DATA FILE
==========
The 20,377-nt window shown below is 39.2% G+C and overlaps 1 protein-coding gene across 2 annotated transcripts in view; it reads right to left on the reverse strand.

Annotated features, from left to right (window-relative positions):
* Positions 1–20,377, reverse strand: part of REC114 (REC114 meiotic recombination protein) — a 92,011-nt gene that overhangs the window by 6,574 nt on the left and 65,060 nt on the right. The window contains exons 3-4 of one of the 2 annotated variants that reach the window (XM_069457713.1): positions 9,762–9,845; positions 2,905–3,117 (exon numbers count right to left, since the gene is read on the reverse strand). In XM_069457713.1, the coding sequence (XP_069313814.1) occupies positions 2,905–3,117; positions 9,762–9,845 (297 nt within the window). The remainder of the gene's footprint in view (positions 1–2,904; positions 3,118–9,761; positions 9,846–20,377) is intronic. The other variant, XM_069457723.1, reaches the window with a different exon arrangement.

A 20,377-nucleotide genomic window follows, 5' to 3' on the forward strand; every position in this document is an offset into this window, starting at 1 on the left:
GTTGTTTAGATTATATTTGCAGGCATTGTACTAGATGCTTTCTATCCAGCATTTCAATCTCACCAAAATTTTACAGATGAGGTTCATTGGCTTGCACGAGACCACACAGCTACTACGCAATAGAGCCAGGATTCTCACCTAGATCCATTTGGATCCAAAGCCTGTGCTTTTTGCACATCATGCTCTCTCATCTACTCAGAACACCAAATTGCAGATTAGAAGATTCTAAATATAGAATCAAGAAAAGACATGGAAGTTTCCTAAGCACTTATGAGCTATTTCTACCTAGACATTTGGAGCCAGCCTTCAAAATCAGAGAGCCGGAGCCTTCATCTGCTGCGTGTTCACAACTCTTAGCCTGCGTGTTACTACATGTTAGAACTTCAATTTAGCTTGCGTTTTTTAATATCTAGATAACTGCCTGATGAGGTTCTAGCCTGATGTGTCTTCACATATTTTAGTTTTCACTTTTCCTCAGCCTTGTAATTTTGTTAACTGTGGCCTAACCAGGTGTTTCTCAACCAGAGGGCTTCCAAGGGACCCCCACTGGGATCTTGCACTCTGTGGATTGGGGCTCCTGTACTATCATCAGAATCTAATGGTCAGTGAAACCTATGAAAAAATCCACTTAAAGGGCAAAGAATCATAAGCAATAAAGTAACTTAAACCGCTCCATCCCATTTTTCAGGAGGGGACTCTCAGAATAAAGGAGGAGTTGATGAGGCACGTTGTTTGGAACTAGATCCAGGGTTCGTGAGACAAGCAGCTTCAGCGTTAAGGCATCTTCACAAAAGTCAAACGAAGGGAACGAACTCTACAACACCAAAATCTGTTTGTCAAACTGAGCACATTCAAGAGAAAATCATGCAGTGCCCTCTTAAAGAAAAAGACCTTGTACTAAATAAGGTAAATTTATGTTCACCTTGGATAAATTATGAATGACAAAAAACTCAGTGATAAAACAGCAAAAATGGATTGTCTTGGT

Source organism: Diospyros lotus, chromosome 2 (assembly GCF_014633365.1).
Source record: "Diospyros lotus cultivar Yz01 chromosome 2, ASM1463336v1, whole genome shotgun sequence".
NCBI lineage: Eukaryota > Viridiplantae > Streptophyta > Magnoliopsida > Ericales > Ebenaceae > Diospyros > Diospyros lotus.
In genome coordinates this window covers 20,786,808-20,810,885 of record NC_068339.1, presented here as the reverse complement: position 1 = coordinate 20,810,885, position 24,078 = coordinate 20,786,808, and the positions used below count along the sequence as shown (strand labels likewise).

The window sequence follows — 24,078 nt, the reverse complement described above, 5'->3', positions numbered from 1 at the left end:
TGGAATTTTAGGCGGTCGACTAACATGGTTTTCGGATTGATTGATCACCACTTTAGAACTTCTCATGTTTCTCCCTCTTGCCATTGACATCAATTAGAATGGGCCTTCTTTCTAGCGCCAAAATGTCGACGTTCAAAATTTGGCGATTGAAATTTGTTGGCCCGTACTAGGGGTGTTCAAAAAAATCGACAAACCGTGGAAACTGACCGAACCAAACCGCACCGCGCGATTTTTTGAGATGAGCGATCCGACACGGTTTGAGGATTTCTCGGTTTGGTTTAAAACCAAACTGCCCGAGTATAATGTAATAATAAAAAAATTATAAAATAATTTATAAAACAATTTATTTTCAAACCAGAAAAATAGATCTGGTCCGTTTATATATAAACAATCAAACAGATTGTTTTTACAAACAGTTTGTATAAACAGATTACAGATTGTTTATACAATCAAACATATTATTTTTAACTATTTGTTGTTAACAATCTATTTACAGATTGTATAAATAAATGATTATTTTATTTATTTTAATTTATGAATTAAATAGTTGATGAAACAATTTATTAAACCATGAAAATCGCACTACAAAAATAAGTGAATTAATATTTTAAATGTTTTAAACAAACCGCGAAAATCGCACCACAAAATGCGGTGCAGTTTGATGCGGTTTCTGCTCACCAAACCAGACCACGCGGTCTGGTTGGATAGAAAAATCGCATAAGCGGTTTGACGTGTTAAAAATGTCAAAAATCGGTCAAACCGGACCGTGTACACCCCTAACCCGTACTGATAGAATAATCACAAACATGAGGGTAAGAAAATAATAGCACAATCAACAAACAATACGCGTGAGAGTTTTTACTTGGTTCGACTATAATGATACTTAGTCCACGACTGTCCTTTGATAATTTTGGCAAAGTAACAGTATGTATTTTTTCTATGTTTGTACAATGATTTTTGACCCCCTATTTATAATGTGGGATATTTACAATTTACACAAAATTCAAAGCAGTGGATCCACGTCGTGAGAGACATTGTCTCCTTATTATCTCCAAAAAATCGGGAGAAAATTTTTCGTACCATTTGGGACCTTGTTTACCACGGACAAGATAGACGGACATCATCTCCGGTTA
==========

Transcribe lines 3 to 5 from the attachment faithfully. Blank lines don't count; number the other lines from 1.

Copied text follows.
* Positions 1–20,377, reverse strand: part of REC114 (REC114 meiotic recombination protein) — a 92,011-nt gene that overhangs the window by 6,574 nt on the left and 65,060 nt on the right. The window contains exons 3-4 of one of the 2 annotated variants that reach the window (XM_069457713.1): positions 9,762–9,845; positions 2,905–3,117 (exon numbers count right to left, since the gene is read on the reverse strand). In XM_069457713.1, the coding sequence (XP_069313814.1) occupies positions 2,905–3,117; positions 9,762–9,845 (297 nt within the window). The remainder of the gene's footprint in view (positions 1–2,904; positions 3,118–9,761; positions 9,846–20,377) is intronic. The other variant, XM_069457723.1, reaches the window with a different exon arrangement.

A 20,377-nucleotide genomic window follows, 5' to 3' on the forward strand; every position in this document is an offset into this window, starting at 1 on the left:
GTTGTTTAGATTATATTTGCAGGCATTGTACTAGATGCTTTCTATCCAGCATTTCAATCTCACCAAAATTTTACAGATGAGGTTCATTGGCTTGCACGAGACCACACAGCTACTACGCAATAGAGCCAGGATTCTCACCTAGATCCATTTGGATCCAAAGCCTGTGCTTTTTGCACATCATGCTCTCTCATCTACTCAGAACACCAAATTGCAGATTAGAAGATTCTAAATATAGAATCAAGAAAAGACATGGAAGTTTCCTAAGCACTTATGAGCTATTTCTACCTAGACATTTGGAGCCAGCCTTCAAAATCAGAGAGCCGGAGCCTTCATCTGCTGCGTGTTCACAACTCTTAGCCTGCGTGTTACTACATGTTAGAACTTCAATTTAGCTTGCGTTTTTTAATATCTAGATAACTGCCTGATGAGGTTCTAGCCTGATGTGTCTTCACATATTTTAGTTTTCACTTTTCCTCAGCCTTGTAATTTTGTTAACTGTGGCCTAACCAGGTGTTTCTCAACCAGAGGGCTTCCAAGGGACCCCCACTGGGATCTTGCACTCTGTGGATTGGGGCTCCTGTACTATCATCAGAATCTAATGGTCAGTGAAACCTATGAAAAAATCCACTTAAAGGGCAAAGAATCATAAGCAATAAAGTAACTTAAACCGCTCCATCCCATTTTTCAGGAGGGGACTCTCAGAATAAAGGAGGAGTTGATGAGGCACGTTGTTTGGAACTAGATCCAGGGTTCGTGAGACAAGCAGCTTCAGCGTTAAGGCATCTTCACAAAAGTCAAACGAAGGGAACGAACTCTACAACACCAAAATCTGTTTGTCAAACTGAGCACATTCAAGAGAAAATCATGCAGTGCCCTCTTAAAGAAAAAGACCTTGTACTAAATAAGGTAAATTTATGTTCACCTTGGATAAATTATGAATGACAAAAAACTCAGTGATAAAACAGCAAAAATGGATTGTCTTGGT